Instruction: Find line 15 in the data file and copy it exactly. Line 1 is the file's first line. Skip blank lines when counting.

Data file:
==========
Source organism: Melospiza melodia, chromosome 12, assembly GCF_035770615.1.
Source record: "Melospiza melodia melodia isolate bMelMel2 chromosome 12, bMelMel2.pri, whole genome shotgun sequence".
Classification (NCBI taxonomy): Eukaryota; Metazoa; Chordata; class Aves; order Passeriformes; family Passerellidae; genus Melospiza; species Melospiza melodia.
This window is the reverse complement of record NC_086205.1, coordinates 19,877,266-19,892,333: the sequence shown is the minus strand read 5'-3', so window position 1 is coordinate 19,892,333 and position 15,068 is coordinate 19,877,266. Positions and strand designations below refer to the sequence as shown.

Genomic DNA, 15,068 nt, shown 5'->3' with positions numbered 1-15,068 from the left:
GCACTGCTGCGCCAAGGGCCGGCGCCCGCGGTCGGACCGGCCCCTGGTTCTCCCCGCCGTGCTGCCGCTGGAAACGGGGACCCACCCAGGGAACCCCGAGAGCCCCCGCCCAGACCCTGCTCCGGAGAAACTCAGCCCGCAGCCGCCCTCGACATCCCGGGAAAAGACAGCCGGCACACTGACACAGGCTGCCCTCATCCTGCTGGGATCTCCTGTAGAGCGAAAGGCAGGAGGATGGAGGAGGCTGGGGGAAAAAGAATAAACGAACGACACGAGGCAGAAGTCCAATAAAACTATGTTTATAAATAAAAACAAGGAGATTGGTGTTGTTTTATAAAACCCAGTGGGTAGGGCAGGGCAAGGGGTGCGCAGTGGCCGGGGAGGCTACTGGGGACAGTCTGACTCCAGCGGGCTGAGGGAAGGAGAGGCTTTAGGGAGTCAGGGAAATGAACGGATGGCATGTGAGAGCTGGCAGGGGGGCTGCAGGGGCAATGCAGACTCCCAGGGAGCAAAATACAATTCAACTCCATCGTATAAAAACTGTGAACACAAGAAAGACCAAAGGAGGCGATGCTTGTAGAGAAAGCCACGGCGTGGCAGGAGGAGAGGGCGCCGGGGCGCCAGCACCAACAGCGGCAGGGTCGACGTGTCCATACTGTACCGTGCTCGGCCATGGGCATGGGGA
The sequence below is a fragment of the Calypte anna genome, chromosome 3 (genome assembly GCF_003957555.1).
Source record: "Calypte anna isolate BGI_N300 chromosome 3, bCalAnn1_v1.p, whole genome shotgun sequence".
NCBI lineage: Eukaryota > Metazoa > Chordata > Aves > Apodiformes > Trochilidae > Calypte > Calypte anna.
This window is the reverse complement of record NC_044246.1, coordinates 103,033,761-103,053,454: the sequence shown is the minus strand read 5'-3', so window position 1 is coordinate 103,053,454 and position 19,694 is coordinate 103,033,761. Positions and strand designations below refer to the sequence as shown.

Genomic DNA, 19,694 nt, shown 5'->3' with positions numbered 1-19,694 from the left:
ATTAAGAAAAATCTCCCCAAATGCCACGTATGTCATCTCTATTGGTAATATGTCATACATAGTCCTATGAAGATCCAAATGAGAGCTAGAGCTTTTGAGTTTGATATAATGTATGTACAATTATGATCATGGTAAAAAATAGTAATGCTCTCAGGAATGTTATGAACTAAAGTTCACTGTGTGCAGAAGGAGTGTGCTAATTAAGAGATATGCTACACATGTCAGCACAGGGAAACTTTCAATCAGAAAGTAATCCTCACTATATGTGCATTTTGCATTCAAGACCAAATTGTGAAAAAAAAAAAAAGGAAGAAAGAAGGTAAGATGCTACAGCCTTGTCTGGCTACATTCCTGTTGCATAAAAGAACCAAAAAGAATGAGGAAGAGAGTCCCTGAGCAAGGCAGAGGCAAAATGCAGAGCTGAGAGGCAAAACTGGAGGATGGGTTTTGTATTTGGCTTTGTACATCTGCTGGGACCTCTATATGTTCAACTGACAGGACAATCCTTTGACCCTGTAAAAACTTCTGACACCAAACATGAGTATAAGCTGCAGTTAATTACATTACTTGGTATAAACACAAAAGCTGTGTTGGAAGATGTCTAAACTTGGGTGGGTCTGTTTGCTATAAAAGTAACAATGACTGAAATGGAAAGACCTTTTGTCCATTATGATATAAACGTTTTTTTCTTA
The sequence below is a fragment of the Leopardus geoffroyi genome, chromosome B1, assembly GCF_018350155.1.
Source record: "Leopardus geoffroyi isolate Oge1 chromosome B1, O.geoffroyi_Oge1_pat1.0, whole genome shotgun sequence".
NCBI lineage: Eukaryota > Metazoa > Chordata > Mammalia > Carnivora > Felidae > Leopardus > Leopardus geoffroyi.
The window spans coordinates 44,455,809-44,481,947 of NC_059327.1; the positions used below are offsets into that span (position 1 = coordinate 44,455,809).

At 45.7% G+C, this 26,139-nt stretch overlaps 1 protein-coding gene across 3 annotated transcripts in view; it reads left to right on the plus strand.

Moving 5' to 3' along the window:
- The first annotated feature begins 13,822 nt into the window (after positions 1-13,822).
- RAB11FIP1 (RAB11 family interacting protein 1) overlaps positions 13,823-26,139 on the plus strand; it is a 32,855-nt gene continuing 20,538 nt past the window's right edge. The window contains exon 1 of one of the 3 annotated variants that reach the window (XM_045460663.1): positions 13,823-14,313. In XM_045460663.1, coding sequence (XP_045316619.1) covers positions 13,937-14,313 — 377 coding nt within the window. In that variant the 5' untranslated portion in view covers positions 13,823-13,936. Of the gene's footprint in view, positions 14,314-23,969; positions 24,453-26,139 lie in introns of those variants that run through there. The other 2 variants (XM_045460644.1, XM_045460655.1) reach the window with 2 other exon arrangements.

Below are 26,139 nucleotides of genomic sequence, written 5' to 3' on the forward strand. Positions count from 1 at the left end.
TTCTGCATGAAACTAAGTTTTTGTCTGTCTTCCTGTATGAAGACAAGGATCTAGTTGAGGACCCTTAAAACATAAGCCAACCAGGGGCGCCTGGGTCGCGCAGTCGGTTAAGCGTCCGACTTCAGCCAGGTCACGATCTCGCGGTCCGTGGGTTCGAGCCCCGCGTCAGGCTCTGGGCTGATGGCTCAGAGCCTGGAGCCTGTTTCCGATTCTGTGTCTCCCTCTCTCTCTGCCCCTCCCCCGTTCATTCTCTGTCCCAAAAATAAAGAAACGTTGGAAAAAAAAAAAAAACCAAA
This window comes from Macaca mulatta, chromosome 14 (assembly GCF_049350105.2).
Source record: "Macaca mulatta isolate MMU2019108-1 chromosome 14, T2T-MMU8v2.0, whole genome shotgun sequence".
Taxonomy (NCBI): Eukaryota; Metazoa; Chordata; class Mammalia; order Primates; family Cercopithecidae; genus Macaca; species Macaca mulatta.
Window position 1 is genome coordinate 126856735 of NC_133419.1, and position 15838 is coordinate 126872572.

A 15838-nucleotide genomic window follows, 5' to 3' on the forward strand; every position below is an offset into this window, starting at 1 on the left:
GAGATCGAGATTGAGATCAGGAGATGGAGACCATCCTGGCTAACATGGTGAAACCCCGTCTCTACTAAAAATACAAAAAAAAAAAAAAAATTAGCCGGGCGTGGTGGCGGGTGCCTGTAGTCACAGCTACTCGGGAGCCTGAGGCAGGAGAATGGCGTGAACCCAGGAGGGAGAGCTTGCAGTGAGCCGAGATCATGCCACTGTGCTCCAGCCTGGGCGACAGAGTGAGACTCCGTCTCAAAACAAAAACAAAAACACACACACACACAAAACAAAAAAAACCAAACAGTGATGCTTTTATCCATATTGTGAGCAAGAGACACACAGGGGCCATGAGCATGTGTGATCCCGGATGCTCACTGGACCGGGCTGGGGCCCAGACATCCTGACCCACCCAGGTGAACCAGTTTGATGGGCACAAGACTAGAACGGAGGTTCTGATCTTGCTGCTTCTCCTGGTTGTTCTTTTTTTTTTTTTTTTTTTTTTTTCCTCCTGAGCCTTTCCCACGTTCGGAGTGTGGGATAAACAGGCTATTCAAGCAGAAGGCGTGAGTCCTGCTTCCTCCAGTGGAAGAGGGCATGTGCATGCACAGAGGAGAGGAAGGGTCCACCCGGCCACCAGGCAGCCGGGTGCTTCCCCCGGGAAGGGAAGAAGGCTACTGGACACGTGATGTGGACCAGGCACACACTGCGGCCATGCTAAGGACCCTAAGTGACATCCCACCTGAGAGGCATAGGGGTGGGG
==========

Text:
NCBI lineage: Eukaryota > Metazoa > Chordata > Mammalia > Carnivora > Felidae > Leopardus > Leopardus geoffroyi.